I’ve heard other such accusations and reasons for wayward children, such as:

  • “If you had read the Bible to your children and made them memorize Scripture, they would not have rebelled.”
  • “If you had used the rod (branch, stick, whip, belt, spoon, paddle) more then they would not have rebelled.”
  • “If you had homeschooled your child, then they would have turned into wonderful, upright and moral people.”
  • “If you had them involved in more church events or made them get involved in wholesome activities and kept them busy most of the time then they would not have turned out so bad.”

Many times parents had done all those things and their children still left the faith or had become rebellious to one degree or another.  Yet a frequent rebuttal from those “perfect parents” is, “Well, you parent, must have done something wrong!”

The problem with that mindset is it assumes rearing children to come to believe and grow in faith in Jesus Christ is by works.  The parents' works.  Scripture rejects that whole notion and yet much of what is purported to be “biblical” child training is based on works.  Another problem with that is the false assumption that this Proverb or any other Proverb is a conditional promise, when in fact it is not.  To better understand Proverbs 22:6, read this article.

4  Proverbs is a collection of observational generalities about life, not absolute promises.

Especially from the perspective of how life probably will happen if you are wise or if you are foolish. As Dr. Sam Storms points out, Proverbs gives us pithy statements or concepts of compressed experience.  “Its principles are timeless and therefore applicable and relevant to all people in every age.”  He informs us, “Proverbs give expression to general maxims concerning life.  The exceptional, unusual and unprecedented are beyond the range of proverbial wisdom.”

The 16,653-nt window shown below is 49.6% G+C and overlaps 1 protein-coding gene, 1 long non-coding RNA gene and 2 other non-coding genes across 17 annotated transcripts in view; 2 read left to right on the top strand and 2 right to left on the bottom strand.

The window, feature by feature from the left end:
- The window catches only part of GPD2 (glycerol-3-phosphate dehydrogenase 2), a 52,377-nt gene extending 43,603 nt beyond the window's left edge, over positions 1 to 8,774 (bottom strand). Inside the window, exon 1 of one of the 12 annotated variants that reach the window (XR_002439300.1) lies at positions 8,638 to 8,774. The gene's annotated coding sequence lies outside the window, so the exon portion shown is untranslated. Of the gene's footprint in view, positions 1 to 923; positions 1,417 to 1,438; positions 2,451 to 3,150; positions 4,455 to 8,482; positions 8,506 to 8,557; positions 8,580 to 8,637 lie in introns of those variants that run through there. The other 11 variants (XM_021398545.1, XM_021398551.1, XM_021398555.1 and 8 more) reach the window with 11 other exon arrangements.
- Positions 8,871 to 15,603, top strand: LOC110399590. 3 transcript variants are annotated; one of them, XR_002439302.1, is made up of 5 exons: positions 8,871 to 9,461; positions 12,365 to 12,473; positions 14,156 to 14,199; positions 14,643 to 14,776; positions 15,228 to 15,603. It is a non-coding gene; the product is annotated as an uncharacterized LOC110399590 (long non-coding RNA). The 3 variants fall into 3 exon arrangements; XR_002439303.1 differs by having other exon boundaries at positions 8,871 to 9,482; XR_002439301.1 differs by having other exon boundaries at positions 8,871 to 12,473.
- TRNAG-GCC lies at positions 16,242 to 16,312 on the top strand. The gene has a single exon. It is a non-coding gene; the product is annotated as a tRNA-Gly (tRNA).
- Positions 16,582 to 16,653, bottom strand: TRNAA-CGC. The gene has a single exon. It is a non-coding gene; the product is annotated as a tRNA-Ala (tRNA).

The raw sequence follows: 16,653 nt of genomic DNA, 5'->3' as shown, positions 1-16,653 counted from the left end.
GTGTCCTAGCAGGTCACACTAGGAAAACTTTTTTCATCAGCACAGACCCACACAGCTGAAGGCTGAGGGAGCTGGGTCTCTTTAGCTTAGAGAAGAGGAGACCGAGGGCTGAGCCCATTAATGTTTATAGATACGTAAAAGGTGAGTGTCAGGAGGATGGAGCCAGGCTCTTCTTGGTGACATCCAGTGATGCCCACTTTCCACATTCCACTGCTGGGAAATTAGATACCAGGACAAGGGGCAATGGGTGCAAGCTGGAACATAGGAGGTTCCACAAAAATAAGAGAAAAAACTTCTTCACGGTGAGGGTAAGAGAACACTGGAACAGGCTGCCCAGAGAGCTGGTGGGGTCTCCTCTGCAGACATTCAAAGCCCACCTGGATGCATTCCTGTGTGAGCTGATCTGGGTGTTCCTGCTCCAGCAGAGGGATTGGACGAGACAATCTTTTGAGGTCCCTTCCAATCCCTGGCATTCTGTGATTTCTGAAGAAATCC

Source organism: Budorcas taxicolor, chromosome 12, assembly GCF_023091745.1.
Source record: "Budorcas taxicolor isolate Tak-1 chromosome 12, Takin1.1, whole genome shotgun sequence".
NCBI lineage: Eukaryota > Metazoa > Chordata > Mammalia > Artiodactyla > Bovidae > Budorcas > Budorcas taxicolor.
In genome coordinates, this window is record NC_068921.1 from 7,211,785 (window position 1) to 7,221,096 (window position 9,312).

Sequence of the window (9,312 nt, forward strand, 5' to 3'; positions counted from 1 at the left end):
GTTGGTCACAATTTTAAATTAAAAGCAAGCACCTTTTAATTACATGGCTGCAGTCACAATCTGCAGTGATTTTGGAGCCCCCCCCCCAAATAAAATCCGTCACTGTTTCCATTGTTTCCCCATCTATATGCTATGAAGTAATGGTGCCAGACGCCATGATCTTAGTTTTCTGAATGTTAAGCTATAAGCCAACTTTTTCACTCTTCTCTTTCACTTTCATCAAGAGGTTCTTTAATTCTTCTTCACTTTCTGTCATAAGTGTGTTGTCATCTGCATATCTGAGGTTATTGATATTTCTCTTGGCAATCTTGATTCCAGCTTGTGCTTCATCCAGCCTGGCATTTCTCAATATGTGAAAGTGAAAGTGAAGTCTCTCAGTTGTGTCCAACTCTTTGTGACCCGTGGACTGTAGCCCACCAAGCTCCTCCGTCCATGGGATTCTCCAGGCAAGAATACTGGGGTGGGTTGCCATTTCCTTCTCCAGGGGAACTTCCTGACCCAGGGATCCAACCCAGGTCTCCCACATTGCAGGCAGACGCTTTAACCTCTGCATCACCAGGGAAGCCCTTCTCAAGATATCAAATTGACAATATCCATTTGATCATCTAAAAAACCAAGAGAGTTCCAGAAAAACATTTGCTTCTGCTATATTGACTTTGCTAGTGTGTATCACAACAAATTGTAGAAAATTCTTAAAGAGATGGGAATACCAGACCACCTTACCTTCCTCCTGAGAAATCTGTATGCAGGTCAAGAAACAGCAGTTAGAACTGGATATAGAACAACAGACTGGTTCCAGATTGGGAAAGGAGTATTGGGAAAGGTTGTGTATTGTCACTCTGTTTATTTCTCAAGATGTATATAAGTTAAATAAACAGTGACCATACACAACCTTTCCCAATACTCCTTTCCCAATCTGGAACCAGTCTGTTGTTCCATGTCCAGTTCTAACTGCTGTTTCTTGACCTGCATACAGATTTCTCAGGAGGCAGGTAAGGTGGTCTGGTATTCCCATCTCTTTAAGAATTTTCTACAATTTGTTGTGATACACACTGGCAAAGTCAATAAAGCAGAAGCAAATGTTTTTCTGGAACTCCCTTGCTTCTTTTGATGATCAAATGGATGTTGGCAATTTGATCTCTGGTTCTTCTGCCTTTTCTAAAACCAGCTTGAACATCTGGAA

Dr. Tremper Longman in the Baker Commentary on Proverbs (2006) says that Proverbs “Does not teach a universally valid truth…Proverbs is only true if stated at the right time and in the right circumstance.”  For examples, he points to Proverbs 15:23 compared with 27:14; and Proverbs 26:4-7 compared with 26:9.  Further, as he shows us from the research, Proverbs 10:1 to 31:31 is an assortment of advice, observations, and warnings, not absolute promises.

5  Proverbs still offers parents principles that informS US how to apply God’s Word to life.

That includes child training.  I’ll save this for another article.

6  There are ways to misuse Proverbs

As Dr. Futato, an Old Testament Hebrew scholar and professor, taught us in seminary there are three admonitions for us about the book:

  • Don’t moralize.  They are not merely promises for the here-and-now.  Instead, they are covenant observations and pointed truths which time will often prove true.
  • Don’t isolate.  In other words, Proverbs must be read in the context of the whole Bible and to be read through the theological lenses of the New Testament.  The New Testament shows us how to properly understand the Old Testament, including the book of Proverbs.
  • Don’t absolutize.  By this, he meant that we ought not to take individual proverbs as little golden nuggets of advice or dictums in order to make our personal lives better.

These are seven reasons why Proverbs is not given to God's people to be a child training manual. There are many more reasons, which could be offered here but hopefully, a case has been made and you get the point.  What is Proverbs for?  See the next blog post.

By implication, Proverbs shows how we all make that choice between godly wisdom and pure folly, and the consequences that often occur through those choices.

- Dr. Don

 

When Good Kids Make Bad Choices: Help and Hope for Hurting Parents
By Elyse Fitzpatrick, James Newheiser, Laura Hendrickson